Staff Publications

Staff Publications

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    'Staff publications' is the digital repository of Wageningen University & Research

    'Staff publications' contains references to publications authored by Wageningen University staff from 1976 onward.

    Publications authored by the staff of the Research Institutes are available from 1995 onwards.

    Full text documents are added when available. The database is updated daily and currently holds about 240,000 items, of which 72,000 in open access.

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Record number 534361
Title Microplastic effect thresholds for freshwater benthic macroinvertebrates
Author(s) Redondo Hasselerharm, P.E.; Dede Falahudin, Dede; Peeters, E.T.H.M.; Koelmans, A.A.
Source Environmental Science and Technology 52 (2018)4. - ISSN 0013-936X - p. 2278 - 2286.
DOI http://dx.doi.org/10.1021/acs.est.7b05367
Department(s) Aquatic Ecology and Water Quality Management
WIMEK
Publication type Refereed Article in a scientific journal
Publication year 2018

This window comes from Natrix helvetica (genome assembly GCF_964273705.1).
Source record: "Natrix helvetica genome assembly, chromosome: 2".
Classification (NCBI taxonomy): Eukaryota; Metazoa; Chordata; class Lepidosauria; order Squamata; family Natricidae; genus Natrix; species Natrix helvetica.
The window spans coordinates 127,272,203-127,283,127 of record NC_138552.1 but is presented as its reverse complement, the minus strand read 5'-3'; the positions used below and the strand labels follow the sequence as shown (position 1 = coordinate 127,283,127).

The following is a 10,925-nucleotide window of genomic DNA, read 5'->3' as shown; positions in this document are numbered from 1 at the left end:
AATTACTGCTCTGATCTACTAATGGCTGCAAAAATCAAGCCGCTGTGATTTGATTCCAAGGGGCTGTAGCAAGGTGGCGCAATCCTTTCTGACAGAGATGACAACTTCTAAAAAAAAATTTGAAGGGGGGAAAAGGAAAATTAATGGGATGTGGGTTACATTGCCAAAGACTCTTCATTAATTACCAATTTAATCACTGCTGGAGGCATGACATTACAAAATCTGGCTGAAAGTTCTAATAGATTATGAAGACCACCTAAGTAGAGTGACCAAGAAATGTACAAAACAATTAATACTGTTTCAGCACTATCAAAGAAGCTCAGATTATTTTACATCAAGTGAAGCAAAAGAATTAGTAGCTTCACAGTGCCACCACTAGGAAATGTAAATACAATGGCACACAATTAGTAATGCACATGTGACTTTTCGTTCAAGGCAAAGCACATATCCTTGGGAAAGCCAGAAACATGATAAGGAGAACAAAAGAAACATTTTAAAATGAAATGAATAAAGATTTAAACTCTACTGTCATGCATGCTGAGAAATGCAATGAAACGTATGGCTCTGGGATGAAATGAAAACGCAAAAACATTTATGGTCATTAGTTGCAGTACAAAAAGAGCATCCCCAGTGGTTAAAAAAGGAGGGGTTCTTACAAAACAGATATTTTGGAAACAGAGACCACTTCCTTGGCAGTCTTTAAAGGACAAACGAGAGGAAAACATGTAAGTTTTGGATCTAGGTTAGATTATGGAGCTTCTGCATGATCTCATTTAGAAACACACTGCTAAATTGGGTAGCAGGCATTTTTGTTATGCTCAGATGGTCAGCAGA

Abstract Now that microplastics have been detected in lakes, rivers and estuaries all over the globe, evaluating their effects on biota has become an urgent research priority. This is the first study that aims at determining the effect thresholds for a battery of six freshwater benthic macroinvertebrates with different species traits, using a wide range of microplastic concentrations. Standardized 28 d single species bioassays were performed under environmentally relevant exposure conditions using polystyrene microplastics (20 - 500 µm) mixed with sediment at concentrations ranging from 0 to 40% sediment dry weight (dw). Microplastics caused no effects on the survival of Gammarus pulex, Hyalella azteca, Asellus aquaticus, Sphaerium corneum and Tubifex spp. and no effects were found on the reproduction of Lumbriculus variegatus. No significant differences in growth were found for H. azteca, A. aquaticus, S. corneum, L. variegatus and Tubifex spp. However, G. pulex showed a significant reduction in growth (EC10=1.07% sediment dw) and microplastic uptake was proportional with microplastic concentrations in sediment. These results indicate that although the risks of environmentally realistic concentrations of microplastics may be low, they still may affect the biodiversity and the functioning of aquatic communities which after all also depend on the sensitive species.
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